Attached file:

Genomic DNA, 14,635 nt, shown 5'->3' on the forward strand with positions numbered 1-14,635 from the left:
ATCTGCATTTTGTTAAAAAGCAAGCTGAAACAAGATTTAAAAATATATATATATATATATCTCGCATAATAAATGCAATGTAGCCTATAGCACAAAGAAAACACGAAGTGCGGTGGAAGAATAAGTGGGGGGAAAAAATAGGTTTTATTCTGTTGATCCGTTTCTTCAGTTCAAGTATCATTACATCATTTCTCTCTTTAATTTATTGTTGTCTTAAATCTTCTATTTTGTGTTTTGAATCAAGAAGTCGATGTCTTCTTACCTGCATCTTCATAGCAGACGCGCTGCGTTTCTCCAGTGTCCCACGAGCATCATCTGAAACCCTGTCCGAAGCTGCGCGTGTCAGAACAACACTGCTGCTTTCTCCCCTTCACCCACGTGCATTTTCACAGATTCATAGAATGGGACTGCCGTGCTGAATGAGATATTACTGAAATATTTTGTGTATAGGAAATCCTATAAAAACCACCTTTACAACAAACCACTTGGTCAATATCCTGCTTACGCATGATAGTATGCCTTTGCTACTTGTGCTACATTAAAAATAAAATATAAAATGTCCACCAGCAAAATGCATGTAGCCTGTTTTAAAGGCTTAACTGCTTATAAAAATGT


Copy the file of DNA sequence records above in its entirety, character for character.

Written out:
Genomic DNA, 14,635 nt, shown 5'->3' on the forward strand with positions numbered 1-14,635 from the left:
ATCTGCATTTTGTTAAAAAGCAAGCTGAAACAAGATTTAAAAATATATATATATATATATCTCGCATAATAAATGCAATGTAGCCTATAGCACAAAGAAAACACGAAGTGCGGTGGAAGAATAAGTGGGGGGAAAAAATAGGTTTTATTCTGTTGATCCGTTTCTTCAGTTCAAGTATCATTACATCATTTCTCTCTTTAATTTATTGTTGTCTTAAATCTTCTATTTTGTGTTTTGAATCAAGAAGTCGATGTCTTCTTACCTGCATCTTCATAGCAGACGCGCTGCGTTTCTCCAGTGTCCCACGAGCATCATCTGAAACCCTGTCCGAAGCTGCGCGTGTCAGAACAACACTGCTGCTTTCTCCCCTTCACCCACGTGCATTTTCACAGATTCATAGAATGGGACTGCCGTGCTGAATGAGATATTACTGAAATATTTTGTGTATAGGAAATCCTATAAAAACCACCTTTACAACAAACCACTTGGTCAATATCCTGCTTACGCATGATAGTATGCCTTTGCTACTTGTGCTACATTAAAAATAAAATATAAAATGTCCACCAGCAAAATGCATGTAGCCTGTTTTAAAGGCTTAACTGCTTATAAAAATGT